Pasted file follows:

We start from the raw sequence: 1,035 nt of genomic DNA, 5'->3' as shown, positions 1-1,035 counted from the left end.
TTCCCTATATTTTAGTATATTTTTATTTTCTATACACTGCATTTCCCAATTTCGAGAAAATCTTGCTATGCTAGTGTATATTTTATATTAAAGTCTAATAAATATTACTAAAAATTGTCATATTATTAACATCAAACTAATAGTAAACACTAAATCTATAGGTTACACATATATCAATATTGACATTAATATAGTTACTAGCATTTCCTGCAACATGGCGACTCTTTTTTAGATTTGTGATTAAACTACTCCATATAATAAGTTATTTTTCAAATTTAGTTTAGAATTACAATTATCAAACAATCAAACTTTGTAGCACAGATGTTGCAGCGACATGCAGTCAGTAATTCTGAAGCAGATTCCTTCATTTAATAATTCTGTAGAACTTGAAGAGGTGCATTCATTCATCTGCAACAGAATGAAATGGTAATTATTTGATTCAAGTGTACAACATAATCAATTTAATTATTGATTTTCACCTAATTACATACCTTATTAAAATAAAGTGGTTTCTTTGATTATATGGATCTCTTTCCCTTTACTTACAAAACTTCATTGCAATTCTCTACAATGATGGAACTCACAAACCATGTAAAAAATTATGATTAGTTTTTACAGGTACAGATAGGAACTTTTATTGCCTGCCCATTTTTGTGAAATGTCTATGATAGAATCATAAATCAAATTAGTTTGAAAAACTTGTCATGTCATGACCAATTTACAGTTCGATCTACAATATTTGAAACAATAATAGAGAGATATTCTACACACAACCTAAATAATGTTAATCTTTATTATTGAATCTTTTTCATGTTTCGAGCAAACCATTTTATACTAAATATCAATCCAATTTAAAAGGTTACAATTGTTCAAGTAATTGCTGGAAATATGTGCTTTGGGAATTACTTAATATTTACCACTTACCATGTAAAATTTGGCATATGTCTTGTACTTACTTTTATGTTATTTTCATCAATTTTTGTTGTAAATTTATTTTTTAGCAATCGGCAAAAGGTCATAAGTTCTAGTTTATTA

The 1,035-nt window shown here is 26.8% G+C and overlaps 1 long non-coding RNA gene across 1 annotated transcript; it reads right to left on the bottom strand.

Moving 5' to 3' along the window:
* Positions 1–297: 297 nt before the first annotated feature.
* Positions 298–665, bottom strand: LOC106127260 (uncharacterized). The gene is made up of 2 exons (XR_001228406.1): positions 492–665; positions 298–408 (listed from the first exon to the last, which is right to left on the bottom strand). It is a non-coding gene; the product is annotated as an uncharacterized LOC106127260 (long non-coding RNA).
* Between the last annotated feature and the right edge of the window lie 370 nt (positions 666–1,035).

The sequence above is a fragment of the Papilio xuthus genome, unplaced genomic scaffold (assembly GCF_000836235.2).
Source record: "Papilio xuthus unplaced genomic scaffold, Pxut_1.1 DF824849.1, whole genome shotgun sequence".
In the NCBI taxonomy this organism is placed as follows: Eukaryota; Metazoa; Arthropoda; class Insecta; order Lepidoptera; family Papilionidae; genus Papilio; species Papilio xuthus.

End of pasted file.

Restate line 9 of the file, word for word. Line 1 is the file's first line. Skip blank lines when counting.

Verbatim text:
Source record: "Papilio xuthus unplaced genomic scaffold, Pxut_1.1 DF824849.1, whole genome shotgun sequence".